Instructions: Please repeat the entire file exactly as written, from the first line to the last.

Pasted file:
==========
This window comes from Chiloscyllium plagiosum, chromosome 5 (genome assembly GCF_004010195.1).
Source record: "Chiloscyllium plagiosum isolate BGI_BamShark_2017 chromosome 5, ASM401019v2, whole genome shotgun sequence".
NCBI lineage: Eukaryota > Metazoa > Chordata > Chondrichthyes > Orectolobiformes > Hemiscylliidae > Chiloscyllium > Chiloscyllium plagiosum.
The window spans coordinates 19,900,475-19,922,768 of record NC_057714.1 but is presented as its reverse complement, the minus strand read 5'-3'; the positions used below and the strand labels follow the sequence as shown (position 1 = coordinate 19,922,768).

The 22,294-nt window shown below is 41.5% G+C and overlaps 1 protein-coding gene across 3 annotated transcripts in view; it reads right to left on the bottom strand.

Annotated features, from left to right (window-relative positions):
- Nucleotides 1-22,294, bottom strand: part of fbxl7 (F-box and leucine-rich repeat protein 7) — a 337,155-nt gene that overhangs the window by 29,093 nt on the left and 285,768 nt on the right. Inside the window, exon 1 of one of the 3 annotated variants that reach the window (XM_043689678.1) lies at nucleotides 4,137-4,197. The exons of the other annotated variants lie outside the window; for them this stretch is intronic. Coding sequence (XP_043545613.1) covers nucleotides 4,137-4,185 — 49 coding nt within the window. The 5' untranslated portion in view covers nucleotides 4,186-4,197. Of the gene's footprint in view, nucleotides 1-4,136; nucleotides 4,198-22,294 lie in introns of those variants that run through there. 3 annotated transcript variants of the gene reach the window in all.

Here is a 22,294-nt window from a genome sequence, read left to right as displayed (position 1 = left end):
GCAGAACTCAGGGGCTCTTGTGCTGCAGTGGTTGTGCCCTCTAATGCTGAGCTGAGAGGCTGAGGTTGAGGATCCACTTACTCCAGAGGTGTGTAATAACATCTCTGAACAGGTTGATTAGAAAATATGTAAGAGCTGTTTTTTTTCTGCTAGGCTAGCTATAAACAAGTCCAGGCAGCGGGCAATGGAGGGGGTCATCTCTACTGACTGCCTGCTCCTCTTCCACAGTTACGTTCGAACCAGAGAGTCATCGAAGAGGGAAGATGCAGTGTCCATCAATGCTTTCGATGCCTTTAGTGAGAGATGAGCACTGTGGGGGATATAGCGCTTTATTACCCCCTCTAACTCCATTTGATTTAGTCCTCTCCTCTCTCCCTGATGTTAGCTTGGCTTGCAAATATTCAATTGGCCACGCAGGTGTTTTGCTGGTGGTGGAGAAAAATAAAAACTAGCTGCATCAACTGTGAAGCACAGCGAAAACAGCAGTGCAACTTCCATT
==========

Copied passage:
This window comes from Chiloscyllium plagiosum, chromosome 5 (genome assembly GCF_004010195.1).
Source record: "Chiloscyllium plagiosum isolate BGI_BamShark_2017 chromosome 5, ASM401019v2, whole genome shotgun sequence".
NCBI lineage: Eukaryota > Metazoa > Chordata > Chondrichthyes > Orectolobiformes > Hemiscylliidae > Chiloscyllium > Chiloscyllium plagiosum.
The window spans coordinates 19,900,475-19,922,768 of record NC_057714.1 but is presented as its reverse complement, the minus strand read 5'-3'; the positions used below and the strand labels follow the sequence as shown (position 1 = coordinate 19,922,768).

The 22,294-nt window shown below is 41.5% G+C and overlaps 1 protein-coding gene across 3 annotated transcripts in view; it reads right to left on the bottom strand.

Annotated features, from left to right (window-relative positions):
- Nucleotides 1-22,294, bottom strand: part of fbxl7 (F-box and leucine-rich repeat protein 7) — a 337,155-nt gene that overhangs the window by 29,093 nt on the left and 285,768 nt on the right. Inside the window, exon 1 of one of the 3 annotated variants that reach the window (XM_043689678.1) lies at nucleotides 4,137-4,197. The exons of the other annotated variants lie outside the window; for them this stretch is intronic. Coding sequence (XP_043545613.1) covers nucleotides 4,137-4,185 — 49 coding nt within the window. The 5' untranslated portion in view covers nucleotides 4,186-4,197. Of the gene's footprint in view, nucleotides 1-4,136; nucleotides 4,198-22,294 lie in introns of those variants that run through there. 3 annotated transcript variants of the gene reach the window in all.

Here is a 22,294-nt window from a genome sequence, read left to right as displayed (position 1 = left end):
GCAGAACTCAGGGGCTCTTGTGCTGCAGTGGTTGTGCCCTCTAATGCTGAGCTGAGAGGCTGAGGTTGAGGATCCACTTACTCCAGAGGTGTGTAATAACATCTCTGAACAGGTTGATTAGAAAATATGTAAGAGCTGTTTTTTTTCTGCTAGGCTAGCTATAAACAAGTCCAGGCAGCGGGCAATGGAGGGGGTCATCTCTACTGACTGCCTGCTCCTCTTCCACAGTTACGTTCGAACCAGAGAGTCATCGAAGAGGGAAGATGCAGTGTCCATCAATGCTTTCGATGCCTTTAGTGAGAGATGAGCACTGTGGGGGATATAGCGCTTTATTACCCCCTCTAACTCCATTTGATTTAGTCCTCTCCTCTCTCCCTGATGTTAGCTTGGCTTGCAAATATTCAATTGGCCACGCAGGTGTTTTGCTGGTGGTGGAGAAAAATAAAAACTAGCTGCATCAACTGTGAAGCACAGCGAAAACAGCAGTGCAACTTCCATT